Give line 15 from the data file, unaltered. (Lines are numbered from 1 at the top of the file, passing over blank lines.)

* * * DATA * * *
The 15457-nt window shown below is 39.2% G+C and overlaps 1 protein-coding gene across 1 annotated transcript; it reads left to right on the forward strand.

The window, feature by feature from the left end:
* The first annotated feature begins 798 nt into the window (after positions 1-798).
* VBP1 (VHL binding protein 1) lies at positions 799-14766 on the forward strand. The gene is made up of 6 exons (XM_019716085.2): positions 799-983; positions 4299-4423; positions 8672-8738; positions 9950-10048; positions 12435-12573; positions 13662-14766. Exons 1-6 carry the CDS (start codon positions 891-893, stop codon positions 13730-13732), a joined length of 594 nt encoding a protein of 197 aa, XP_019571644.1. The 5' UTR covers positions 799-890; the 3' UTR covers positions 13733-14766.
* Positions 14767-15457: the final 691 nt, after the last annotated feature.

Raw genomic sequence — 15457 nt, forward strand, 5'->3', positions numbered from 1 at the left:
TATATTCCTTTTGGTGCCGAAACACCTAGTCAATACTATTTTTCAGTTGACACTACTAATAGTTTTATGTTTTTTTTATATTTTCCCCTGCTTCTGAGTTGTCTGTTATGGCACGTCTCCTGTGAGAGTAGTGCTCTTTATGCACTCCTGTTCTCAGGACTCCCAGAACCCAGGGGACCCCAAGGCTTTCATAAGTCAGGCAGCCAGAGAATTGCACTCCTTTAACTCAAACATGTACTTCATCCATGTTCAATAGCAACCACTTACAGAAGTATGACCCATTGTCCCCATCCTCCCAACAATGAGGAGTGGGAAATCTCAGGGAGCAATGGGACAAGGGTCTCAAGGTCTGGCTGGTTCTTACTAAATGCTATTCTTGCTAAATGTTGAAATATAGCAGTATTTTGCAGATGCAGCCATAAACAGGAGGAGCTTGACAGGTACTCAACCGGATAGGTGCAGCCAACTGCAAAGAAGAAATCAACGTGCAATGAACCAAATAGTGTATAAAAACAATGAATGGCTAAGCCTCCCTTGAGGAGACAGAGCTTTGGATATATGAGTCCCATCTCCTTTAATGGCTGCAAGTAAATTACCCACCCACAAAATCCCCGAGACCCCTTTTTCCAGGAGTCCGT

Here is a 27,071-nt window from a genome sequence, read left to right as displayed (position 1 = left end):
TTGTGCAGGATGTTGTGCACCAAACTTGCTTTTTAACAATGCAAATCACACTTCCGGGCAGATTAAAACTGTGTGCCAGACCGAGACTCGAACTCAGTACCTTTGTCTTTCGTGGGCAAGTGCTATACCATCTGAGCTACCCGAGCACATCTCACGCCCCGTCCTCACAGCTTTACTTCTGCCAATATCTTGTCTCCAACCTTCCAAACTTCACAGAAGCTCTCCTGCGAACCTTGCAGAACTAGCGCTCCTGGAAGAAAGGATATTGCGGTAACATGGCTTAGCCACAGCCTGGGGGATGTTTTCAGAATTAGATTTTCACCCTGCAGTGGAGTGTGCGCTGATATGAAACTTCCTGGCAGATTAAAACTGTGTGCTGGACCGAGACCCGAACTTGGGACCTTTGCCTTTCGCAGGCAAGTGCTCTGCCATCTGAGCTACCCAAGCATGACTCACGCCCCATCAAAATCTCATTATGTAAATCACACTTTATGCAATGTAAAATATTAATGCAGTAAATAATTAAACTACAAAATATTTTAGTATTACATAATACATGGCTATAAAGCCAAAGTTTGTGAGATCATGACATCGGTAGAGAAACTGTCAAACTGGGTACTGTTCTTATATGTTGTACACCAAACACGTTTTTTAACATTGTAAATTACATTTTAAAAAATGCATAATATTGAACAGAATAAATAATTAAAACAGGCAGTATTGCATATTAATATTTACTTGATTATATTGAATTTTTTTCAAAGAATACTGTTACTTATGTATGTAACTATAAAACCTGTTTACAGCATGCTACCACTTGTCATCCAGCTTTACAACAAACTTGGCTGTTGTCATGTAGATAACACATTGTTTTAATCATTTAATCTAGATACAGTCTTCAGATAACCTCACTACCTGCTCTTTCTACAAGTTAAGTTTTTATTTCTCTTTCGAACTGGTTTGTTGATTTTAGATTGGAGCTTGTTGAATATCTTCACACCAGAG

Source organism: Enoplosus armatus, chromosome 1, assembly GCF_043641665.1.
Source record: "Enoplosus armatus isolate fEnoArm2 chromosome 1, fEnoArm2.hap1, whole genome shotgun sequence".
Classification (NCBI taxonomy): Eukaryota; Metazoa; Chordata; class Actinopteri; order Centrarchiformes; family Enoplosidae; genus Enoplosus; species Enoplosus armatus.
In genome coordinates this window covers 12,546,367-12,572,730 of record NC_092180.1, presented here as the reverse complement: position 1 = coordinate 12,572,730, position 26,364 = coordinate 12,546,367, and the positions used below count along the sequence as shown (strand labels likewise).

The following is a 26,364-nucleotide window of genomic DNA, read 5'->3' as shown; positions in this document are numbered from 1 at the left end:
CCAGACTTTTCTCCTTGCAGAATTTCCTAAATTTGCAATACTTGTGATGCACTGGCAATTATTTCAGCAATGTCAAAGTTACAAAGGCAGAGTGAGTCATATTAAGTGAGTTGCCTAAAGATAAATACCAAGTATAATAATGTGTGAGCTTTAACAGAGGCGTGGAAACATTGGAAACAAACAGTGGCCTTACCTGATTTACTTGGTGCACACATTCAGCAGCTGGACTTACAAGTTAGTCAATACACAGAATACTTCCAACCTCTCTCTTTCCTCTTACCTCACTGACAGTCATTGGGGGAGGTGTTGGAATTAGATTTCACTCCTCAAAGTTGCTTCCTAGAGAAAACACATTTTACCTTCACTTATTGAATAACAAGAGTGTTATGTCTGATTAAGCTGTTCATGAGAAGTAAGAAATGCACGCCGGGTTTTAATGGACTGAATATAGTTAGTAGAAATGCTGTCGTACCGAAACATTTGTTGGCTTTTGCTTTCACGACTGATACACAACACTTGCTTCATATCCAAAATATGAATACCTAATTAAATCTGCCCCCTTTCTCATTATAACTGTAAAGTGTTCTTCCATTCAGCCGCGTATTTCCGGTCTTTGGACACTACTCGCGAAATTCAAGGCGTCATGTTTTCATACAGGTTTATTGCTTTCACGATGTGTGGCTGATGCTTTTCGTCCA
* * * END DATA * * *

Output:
CCAGACTTTTCTCCTTGCAGAATTTCCTAAATTTGCAATACTTGTGATGCACTGGCAATTATTTCAGCAATGTCAAAGTTACAAAGGCAGAGTGAGTCATATTAAGTGAGTTGCCTAAAGATAAATACCAAGTATAATAATGTGTGAGCTTTAACAGAGGCGTGGAAACATTGGAAACAAACAGTGGCCTTACCTGATTTACTTGGTGCACACATTCAGCAGCTGGACTTACAAGTTAGTCAATACACAGAATACTTCCAACCTCTCTCTTTCCTCTTACCTCACTGACAGTCATTGGGGGAGGTGTTGGAATTAGATTTCACTCCTCAAAGTTGCTTCCTAGAGAAAACACATTTTACCTTCACTTATTGAATAACAAGAGTGTTATGTCTGATTAAGCTGTTCATGAGAAGTAAGAAATGCACGCCGGGTTTTAATGGACTGAATATAGTTAGTAGAAATGCTGTCGTACCGAAACATTTGTTGGCTTTTGCTTTCACGACTGATACACAACACTTGCTTCATATCCAAAATATGAATACCTAATTAAATCTGCCCCCTTTCTCATTATAACTGTAAAGTGTTCTTCCATTCAGCCGCGTATTTCCGGTCTTTGGACACTACTCGCGAAATTCAAGGCGTCATGTTTTCATACAGGTTTATTGCTTTCACGATGTGTGGCTGATGCTTTTCGTCCA